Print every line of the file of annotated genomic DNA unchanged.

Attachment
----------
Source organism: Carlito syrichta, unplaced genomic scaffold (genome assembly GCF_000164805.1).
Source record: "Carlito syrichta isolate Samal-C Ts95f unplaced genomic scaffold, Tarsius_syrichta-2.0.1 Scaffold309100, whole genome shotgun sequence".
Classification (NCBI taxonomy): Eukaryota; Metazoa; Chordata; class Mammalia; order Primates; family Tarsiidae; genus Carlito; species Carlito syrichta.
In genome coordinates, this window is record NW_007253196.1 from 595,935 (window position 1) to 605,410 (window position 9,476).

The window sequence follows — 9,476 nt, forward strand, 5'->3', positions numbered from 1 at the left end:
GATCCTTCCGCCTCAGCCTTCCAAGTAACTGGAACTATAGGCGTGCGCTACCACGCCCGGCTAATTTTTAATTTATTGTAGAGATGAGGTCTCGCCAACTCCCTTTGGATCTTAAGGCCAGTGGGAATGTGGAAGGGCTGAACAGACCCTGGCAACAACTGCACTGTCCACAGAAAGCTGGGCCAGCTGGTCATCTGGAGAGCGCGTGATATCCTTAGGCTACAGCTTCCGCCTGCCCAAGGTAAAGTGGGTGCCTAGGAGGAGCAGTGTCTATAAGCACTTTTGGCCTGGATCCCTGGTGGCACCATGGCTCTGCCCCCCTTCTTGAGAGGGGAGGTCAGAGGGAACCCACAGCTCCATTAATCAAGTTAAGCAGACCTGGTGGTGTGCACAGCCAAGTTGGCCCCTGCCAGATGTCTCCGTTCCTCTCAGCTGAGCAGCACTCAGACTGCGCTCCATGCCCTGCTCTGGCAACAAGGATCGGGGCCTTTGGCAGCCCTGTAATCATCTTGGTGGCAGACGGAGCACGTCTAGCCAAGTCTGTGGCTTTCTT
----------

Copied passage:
Source organism: Carlito syrichta, unplaced genomic scaffold (genome assembly GCF_000164805.1).
Source record: "Carlito syrichta isolate Samal-C Ts95f unplaced genomic scaffold, Tarsius_syrichta-2.0.1 Scaffold309100, whole genome shotgun sequence".
Classification (NCBI taxonomy): Eukaryota; Metazoa; Chordata; class Mammalia; order Primates; family Tarsiidae; genus Carlito; species Carlito syrichta.
In genome coordinates, this window is record NW_007253196.1 from 595,935 (window position 1) to 605,410 (window position 9,476).

The window sequence follows — 9,476 nt, forward strand, 5'->3', positions numbered from 1 at the left end:
GATCCTTCCGCCTCAGCCTTCCAAGTAACTGGAACTATAGGCGTGCGCTACCACGCCCGGCTAATTTTTAATTTATTGTAGAGATGAGGTCTCGCCAACTCCCTTTGGATCTTAAGGCCAGTGGGAATGTGGAAGGGCTGAACAGACCCTGGCAACAACTGCACTGTCCACAGAAAGCTGGGCCAGCTGGTCATCTGGAGAGCGCGTGATATCCTTAGGCTACAGCTTCCGCCTGCCCAAGGTAAAGTGGGTGCCTAGGAGGAGCAGTGTCTATAAGCACTTTTGGCCTGGATCCCTGGTGGCACCATGGCTCTGCCCCCCTTCTTGAGAGGGGAGGTCAGAGGGAACCCACAGCTCCATTAATCAAGTTAAGCAGACCTGGTGGTGTGCACAGCCAAGTTGGCCCCTGCCAGATGTCTCCGTTCCTCTCAGCTGAGCAGCACTCAGACTGCGCTCCATGCCCTGCTCTGGCAACAAGGATCGGGGCCTTTGGCAGCCCTGTAATCATCTTGGTGGCAGACGGAGCACGTCTAGCCAAGTCTGTGGCTTTCTT